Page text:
d hay-making, and men toiled till late in the fields; of long nights in the springtime when he tugged at the fishing-nets, and felt the mackerel slipping and flapping past his feet in the darkness; of the longer winter nights when he joined the gatherings of the boys and girls to dance jigs and reels on the earthen floor of some kitchen. It seemed now that all this was past and over for him. Holiday time would bring him back to Carrowkeel, but would it be the same? Would he be the same?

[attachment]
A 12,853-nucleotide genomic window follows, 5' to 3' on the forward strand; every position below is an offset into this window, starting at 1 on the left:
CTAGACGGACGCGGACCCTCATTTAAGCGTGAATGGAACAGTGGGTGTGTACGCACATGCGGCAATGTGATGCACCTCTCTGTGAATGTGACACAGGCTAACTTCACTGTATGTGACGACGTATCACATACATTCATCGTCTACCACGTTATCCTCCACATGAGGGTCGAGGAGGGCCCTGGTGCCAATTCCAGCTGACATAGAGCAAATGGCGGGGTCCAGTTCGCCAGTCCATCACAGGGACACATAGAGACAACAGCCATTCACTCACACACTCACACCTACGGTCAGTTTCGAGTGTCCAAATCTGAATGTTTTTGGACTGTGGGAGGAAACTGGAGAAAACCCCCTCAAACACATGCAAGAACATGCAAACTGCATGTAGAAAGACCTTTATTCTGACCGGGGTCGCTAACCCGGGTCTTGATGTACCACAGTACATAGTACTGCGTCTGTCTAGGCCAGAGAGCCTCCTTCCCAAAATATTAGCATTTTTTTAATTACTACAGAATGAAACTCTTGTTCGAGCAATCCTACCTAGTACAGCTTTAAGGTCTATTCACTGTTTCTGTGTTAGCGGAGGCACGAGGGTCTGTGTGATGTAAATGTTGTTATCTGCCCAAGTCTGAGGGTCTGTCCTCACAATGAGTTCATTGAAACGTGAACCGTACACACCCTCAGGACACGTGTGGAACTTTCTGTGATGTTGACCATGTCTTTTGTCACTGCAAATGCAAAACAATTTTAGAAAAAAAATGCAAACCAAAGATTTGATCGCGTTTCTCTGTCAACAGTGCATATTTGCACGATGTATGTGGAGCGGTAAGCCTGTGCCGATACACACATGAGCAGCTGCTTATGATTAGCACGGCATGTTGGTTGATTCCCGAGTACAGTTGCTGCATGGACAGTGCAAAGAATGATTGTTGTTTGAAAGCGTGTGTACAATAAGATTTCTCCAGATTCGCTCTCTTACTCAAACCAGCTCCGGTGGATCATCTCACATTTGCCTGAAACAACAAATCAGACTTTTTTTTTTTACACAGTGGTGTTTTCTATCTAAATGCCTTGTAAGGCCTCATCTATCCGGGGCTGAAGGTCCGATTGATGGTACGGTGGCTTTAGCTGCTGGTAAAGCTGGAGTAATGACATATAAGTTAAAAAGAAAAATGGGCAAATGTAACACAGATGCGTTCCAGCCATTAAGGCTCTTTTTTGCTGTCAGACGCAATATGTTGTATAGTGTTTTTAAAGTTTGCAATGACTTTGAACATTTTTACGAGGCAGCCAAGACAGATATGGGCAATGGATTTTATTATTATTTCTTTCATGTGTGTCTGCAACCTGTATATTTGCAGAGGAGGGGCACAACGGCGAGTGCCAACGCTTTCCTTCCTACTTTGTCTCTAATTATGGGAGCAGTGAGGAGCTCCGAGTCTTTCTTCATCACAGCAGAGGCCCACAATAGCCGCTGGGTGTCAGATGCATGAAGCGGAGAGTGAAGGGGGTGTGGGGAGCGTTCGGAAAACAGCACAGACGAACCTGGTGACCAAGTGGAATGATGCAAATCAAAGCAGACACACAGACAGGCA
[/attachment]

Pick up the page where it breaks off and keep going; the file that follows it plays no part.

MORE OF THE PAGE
He looked at his father, half hoping for sympathy; but the old man sat gazing--it seemed to Hyacinth stupidly--into the fire. He wondered if his father had forgotten that this was their last evening together. Then suddenly, without raising his eyes, the old man began to speak, and it appeared that he, too, was thinking of the change.
'I do not know, my son, what they will teach you in their school of divinity. I have long ago forgotten all I learned there, and I have not missed the knowledge. It does not seem to
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